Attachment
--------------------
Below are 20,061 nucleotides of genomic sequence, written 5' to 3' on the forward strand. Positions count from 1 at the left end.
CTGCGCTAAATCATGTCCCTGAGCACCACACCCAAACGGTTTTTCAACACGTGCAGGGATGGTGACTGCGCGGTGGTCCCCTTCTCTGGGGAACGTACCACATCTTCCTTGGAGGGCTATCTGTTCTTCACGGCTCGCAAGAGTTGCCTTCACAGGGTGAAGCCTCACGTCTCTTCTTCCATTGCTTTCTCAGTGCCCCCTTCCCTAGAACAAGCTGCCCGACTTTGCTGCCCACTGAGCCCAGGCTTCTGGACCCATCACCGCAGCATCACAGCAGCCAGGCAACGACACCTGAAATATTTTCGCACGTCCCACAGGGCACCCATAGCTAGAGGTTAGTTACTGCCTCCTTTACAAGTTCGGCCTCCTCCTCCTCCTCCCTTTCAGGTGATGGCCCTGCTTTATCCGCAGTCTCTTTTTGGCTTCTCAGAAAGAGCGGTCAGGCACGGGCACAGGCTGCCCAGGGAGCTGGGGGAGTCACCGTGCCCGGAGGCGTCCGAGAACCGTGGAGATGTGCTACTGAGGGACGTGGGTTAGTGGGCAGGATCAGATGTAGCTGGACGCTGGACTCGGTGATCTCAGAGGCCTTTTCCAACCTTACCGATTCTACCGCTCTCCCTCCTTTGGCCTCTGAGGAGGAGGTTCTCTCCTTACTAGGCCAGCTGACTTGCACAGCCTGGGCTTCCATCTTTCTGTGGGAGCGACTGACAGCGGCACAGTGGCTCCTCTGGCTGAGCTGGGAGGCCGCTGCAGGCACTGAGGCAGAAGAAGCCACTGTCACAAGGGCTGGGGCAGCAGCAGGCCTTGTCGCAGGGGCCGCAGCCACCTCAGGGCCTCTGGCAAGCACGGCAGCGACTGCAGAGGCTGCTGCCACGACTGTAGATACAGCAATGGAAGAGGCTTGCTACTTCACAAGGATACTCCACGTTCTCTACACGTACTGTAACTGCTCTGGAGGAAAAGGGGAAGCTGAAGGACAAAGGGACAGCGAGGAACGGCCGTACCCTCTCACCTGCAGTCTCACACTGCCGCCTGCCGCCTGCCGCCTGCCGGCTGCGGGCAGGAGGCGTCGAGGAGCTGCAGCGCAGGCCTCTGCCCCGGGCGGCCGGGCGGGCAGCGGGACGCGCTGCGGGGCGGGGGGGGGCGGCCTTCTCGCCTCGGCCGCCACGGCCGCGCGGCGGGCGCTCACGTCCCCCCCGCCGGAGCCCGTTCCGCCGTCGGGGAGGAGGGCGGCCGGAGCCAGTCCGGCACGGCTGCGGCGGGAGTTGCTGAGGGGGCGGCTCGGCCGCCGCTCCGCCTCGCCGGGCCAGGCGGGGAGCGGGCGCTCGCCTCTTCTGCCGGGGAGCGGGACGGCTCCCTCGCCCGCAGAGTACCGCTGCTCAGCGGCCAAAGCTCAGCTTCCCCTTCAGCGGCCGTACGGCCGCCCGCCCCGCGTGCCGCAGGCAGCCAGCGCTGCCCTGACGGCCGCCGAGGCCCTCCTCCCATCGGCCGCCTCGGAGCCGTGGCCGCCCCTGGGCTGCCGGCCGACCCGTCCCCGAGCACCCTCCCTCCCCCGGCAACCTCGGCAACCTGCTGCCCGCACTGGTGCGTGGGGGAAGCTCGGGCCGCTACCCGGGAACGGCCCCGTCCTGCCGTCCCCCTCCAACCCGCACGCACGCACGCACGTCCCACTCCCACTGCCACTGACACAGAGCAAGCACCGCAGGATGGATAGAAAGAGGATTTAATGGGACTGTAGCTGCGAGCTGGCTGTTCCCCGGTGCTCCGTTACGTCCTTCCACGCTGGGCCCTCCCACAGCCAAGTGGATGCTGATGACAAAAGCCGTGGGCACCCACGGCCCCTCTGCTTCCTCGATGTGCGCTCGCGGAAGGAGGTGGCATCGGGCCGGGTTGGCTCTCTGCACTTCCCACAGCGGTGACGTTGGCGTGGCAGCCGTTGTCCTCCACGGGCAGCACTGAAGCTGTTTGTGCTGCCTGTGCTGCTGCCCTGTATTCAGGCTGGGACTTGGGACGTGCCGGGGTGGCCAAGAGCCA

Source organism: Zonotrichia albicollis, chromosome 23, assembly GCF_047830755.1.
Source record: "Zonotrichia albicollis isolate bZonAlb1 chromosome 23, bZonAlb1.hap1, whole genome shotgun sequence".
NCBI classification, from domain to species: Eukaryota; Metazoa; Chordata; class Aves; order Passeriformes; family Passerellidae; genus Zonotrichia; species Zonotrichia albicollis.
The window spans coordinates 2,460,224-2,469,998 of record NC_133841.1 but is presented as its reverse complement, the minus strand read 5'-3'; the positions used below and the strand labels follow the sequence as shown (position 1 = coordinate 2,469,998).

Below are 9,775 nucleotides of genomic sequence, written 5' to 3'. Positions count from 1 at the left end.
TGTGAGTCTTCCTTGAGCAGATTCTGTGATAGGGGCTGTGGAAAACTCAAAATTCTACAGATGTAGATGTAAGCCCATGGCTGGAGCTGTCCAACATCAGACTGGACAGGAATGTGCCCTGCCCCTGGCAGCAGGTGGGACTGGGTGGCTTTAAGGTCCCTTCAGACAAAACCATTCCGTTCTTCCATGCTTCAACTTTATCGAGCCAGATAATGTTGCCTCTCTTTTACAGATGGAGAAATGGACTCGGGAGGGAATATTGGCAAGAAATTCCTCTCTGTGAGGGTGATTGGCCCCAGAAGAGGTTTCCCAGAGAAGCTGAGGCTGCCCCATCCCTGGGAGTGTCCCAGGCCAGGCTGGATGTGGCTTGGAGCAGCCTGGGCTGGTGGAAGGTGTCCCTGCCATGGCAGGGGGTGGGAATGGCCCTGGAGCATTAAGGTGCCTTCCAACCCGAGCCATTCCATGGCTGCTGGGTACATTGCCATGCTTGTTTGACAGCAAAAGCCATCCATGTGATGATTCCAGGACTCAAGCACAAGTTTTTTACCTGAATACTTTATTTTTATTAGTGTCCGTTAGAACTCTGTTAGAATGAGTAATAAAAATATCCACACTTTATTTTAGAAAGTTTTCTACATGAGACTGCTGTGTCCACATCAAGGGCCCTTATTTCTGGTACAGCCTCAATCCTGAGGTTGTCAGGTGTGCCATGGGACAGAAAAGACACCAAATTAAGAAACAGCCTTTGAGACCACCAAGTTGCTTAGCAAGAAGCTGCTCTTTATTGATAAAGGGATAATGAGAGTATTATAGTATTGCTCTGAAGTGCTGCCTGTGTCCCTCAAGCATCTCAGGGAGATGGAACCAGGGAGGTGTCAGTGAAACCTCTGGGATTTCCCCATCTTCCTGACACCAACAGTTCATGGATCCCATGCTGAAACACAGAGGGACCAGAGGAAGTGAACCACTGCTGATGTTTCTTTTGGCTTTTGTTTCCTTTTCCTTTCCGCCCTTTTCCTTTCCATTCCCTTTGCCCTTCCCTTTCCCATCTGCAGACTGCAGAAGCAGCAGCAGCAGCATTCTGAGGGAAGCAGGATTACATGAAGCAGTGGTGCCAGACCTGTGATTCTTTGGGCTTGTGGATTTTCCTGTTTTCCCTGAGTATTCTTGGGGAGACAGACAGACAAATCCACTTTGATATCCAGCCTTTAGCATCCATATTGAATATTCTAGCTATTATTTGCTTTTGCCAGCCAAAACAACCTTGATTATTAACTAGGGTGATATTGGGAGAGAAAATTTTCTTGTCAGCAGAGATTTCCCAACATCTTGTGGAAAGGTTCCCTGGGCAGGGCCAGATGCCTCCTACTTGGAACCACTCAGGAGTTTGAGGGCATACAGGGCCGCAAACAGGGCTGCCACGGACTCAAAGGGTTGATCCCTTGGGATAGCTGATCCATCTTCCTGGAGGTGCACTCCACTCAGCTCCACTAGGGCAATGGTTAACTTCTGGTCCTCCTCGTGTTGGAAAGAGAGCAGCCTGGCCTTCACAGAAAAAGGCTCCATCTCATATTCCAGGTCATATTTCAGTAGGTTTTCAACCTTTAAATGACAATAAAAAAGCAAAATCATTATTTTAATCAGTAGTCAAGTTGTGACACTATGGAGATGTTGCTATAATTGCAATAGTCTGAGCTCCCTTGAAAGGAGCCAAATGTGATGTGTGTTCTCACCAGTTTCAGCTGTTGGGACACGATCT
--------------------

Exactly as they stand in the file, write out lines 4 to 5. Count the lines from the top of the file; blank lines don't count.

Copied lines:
Source record: "Zonotrichia albicollis isolate bZonAlb1 chromosome 23, bZonAlb1.hap1, whole genome shotgun sequence".
NCBI classification, from domain to species: Eukaryota; Metazoa; Chordata; class Aves; order Passeriformes; family Passerellidae; genus Zonotrichia; species Zonotrichia albicollis.